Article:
Part number 3280363 is $455 from Polaris, can be gotten for new for $350 plus shipping from me.

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post #6 of 10 (permalink) Old 07-14-2019, 07:32 AM Thread Starter
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Quote:
Originally Posted by latebird View Post
You mean a Big Boss 6x6 - not a Sportsman - what's the VIN for verification
I'll grab the VIN later today. It's interesting as I've seen reference to the Big Boss 6x6 in the Haynes manual but they only show that as being 1998-2000. The sticker on mine actually says "Sportsman 500" and there is a second sticker which has AWD 6X6. Attached is a picture of it when I first bought it, you can see the stickers on it.
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post #7 of 10 (permalink) Old 07-19-2019, 04:41 AM Thread Starter
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Quote:
Originally Posted by latebird View Post
You mean a Big Boss 6x6 - not a Sportsman - what's the VIN for verification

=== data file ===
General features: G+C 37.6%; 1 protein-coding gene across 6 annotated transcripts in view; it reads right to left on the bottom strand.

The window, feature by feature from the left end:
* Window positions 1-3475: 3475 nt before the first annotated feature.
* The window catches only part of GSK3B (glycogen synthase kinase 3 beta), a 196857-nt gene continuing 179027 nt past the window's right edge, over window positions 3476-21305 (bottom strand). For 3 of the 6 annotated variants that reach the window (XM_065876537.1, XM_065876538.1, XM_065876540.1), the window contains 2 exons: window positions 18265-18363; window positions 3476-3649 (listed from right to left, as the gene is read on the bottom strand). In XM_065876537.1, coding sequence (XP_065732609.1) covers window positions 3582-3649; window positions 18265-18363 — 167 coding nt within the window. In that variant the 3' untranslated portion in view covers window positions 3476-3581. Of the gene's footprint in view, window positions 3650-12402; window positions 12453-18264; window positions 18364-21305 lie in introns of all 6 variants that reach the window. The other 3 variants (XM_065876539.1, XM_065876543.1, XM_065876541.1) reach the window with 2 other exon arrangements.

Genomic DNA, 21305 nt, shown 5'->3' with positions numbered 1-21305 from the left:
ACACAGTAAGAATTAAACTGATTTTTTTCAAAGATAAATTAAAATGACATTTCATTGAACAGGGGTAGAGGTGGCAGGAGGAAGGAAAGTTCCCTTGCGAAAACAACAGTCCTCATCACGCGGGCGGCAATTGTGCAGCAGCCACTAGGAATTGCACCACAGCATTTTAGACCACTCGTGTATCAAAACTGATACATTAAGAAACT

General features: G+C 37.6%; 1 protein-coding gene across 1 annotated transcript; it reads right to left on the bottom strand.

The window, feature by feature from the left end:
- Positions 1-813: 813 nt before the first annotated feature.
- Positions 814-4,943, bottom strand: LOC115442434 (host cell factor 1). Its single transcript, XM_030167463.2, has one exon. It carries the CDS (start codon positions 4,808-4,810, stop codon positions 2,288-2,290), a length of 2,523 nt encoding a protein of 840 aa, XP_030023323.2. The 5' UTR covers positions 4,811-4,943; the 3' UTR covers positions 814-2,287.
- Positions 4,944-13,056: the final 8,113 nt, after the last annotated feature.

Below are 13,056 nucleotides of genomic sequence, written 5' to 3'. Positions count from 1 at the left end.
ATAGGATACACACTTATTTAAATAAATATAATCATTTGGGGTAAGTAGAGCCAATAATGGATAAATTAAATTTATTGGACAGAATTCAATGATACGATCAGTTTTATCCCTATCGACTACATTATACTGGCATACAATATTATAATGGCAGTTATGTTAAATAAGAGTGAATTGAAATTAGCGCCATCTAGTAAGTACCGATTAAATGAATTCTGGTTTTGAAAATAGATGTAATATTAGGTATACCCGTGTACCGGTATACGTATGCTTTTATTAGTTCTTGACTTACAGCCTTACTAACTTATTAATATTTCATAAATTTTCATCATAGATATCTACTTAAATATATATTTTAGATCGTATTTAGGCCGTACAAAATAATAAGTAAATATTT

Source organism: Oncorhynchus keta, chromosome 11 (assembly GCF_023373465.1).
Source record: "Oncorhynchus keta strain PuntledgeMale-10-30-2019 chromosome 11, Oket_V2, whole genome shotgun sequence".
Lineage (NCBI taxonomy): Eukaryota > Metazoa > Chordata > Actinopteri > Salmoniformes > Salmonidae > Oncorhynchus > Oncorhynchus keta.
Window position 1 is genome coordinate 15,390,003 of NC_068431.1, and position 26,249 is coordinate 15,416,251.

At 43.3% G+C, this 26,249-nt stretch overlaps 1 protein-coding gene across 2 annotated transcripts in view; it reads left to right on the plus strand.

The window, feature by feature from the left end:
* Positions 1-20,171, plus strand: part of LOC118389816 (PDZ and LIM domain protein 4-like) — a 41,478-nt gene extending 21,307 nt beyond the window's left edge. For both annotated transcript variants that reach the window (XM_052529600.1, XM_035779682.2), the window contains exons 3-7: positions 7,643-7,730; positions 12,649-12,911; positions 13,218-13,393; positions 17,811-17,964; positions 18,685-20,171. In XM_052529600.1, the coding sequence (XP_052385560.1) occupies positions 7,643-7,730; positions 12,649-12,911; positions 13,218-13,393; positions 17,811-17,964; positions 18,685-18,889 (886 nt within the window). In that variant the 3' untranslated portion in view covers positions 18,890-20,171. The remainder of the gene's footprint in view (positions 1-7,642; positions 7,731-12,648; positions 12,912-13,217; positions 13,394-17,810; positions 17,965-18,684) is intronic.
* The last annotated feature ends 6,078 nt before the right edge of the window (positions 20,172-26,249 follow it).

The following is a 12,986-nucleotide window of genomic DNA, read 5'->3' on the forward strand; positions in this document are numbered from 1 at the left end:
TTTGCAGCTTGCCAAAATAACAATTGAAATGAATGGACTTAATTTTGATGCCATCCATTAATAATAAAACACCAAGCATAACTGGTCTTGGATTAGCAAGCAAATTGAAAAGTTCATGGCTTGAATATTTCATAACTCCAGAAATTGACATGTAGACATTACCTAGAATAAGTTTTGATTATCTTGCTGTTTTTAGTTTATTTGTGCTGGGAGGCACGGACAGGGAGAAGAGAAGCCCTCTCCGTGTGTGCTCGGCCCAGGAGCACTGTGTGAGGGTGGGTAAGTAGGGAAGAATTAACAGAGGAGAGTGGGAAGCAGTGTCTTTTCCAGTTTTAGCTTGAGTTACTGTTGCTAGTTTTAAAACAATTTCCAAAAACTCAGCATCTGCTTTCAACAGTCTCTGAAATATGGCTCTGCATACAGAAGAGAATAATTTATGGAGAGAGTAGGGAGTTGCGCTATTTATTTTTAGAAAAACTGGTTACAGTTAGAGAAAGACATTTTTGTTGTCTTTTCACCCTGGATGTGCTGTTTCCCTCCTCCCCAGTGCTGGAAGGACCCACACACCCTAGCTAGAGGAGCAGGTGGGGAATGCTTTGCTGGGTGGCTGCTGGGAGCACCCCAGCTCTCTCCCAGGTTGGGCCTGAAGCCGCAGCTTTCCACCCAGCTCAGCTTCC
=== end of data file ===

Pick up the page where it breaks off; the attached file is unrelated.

Try powersportsnation.com or Ebay for best results - with Ebay, check the sellers feedback and return policy - cheapcycleparts.com is probably listing parts on there also

Part number 3280363 is $455 from Polaris, can be gotten for new for $350 plus shipping from me.
Latebird,
Thank you for the tip. I took a gamble that the issue was still Speedometer related and found a used one on Powersportsnation.com [through ebay actually] for $200. I spoke to them in person, very nice folks there, quite an operation. I figured if it wasnt the speedometer causing the problem, I'd still be solving my issues with AWD in the long right, so...
Speedo arrived yesterday, much better condition than I expected no less. fully expected to see the same clouded lens and condensation that almost everyone remarks about for this year vehicle but other than some very minor paint scrathes on the bezel it looks great.
Unfortunately this didnt fix the problem. Slapped in the new unit but same stalling at anything above idle.